Impact of Charles Darwin
Impact of Charles Darwin - How Did He Impact the World?
The impact of Charles Darwin is still evident around the globe. Darwin was inspired at a young age by Sir Charles Lyell's "Geologic Column." Darwin shared Lyell's geologic presuppositions and applied them to his keen observation of the variations within distinct kinds of plants and animals.
Darwin extrapolated on these observed variations, and shared his hypothesis in the classic work, Origin of Species (1859). In Origin of Species, Darwin set forth the idea that each individual species had evolved from common ancestors. These common ancestors, in turn, evolved from previous common ancestors and so forth all the way to the original single-celled organism, which he supposed had spontaneously generated naturally from inorganic matter.
Thus, he reasoned, the idea of a Creator God was obsolete. This was not an original concept. Many atheists throughout the ages held the same or similar beliefs. However, Darwin brought something new to the old philosophy: a mechanism. Darwin proposed that Natural Selection was the necessary mechanism long sought after, by which complexity could have developed from simplicity.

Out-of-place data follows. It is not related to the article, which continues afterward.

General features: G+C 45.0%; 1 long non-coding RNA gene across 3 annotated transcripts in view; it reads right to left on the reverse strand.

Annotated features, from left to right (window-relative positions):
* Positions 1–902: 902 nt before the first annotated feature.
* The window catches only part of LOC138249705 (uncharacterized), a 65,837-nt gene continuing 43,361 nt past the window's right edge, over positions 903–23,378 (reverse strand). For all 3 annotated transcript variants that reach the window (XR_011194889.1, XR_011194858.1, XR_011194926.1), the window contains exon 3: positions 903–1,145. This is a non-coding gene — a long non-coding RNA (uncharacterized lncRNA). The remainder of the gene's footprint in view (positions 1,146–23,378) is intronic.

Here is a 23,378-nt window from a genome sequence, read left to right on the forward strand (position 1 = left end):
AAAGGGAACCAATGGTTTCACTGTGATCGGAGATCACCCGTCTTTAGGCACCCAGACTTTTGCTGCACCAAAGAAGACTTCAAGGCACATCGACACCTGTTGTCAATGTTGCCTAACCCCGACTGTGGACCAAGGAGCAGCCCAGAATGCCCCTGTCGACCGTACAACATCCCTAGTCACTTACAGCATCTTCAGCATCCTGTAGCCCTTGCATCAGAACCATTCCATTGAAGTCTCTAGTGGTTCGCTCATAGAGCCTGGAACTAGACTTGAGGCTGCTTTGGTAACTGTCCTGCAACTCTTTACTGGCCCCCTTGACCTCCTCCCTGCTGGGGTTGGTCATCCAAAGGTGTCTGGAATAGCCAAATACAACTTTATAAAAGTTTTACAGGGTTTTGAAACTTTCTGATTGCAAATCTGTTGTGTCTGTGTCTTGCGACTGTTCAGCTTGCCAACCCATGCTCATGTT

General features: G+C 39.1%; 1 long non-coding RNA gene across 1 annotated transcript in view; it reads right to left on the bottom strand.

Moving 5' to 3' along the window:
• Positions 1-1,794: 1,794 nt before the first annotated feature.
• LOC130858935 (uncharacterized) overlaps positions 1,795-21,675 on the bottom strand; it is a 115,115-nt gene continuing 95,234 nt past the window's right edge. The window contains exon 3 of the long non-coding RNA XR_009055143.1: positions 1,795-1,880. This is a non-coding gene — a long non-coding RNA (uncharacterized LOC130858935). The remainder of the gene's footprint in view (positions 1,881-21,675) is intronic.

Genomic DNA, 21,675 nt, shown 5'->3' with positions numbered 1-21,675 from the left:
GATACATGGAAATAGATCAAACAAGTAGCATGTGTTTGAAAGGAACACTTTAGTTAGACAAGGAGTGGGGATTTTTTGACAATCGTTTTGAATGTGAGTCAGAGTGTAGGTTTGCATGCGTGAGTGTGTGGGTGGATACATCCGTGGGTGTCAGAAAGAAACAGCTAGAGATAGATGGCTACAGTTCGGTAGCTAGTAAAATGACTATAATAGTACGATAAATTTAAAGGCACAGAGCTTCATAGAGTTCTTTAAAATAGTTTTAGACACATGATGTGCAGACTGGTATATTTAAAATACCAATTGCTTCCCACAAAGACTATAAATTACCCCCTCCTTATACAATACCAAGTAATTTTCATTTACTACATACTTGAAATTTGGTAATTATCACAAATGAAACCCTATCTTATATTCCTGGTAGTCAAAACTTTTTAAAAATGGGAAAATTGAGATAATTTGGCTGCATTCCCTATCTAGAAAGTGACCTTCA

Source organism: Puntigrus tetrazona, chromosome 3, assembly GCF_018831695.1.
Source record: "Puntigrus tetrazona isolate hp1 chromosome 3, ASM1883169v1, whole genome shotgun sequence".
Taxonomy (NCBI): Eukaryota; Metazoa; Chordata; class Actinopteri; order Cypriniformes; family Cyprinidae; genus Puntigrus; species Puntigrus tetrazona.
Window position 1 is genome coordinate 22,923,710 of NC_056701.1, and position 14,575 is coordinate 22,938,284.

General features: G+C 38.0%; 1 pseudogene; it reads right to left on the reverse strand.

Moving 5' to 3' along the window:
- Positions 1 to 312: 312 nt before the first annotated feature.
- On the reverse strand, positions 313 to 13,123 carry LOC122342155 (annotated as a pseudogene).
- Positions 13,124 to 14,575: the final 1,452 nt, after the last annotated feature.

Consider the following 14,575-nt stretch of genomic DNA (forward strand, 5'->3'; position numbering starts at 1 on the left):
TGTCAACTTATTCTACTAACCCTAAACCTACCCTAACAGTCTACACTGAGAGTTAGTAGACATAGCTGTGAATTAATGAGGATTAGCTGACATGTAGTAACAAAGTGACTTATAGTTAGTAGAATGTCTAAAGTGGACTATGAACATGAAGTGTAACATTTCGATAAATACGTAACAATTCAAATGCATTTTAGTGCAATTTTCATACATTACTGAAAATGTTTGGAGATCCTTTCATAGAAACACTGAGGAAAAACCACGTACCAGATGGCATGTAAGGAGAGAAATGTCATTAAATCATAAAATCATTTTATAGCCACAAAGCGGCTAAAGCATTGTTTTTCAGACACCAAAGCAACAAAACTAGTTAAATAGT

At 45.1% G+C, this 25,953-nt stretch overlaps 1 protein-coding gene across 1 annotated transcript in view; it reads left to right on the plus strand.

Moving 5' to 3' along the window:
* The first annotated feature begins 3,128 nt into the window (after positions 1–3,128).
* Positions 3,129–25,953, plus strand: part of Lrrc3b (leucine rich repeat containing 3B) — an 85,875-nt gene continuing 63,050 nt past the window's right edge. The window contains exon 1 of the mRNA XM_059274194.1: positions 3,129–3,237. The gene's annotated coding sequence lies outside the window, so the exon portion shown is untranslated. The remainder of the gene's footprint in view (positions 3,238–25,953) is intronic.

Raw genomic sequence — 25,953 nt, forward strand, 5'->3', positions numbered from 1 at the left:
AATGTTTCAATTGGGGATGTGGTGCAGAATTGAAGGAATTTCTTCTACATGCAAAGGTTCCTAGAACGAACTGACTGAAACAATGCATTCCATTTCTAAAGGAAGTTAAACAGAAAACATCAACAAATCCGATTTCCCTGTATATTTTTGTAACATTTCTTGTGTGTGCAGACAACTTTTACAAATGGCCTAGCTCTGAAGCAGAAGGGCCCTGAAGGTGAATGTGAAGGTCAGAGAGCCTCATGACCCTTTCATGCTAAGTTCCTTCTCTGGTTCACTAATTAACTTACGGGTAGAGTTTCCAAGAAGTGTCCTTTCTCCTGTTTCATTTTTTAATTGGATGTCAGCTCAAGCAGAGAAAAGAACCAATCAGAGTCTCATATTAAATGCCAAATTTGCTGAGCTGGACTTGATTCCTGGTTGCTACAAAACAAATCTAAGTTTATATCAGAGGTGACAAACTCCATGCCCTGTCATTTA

Impact of Charles Darwin – Insurmountable Hurdles
It wasn't until a century later, with advances in biochemistry, microbiology and genetics, that Darwin's purposed mechanism was shown to be deficient. Natural Selection is now shown to be a conservative process, not a creative process. Nevertheless, Darwin sparked a flame that spread into a wildfire, and despite seemingly insurmountable hurdles such as Irreducible Complexity of biologic systems, the implications of Information Science, and the mathematical improbability of the formation of life spontaneously from inorganic matter, Darwin's theory of evolution has become the dominant paradigm in many western societies.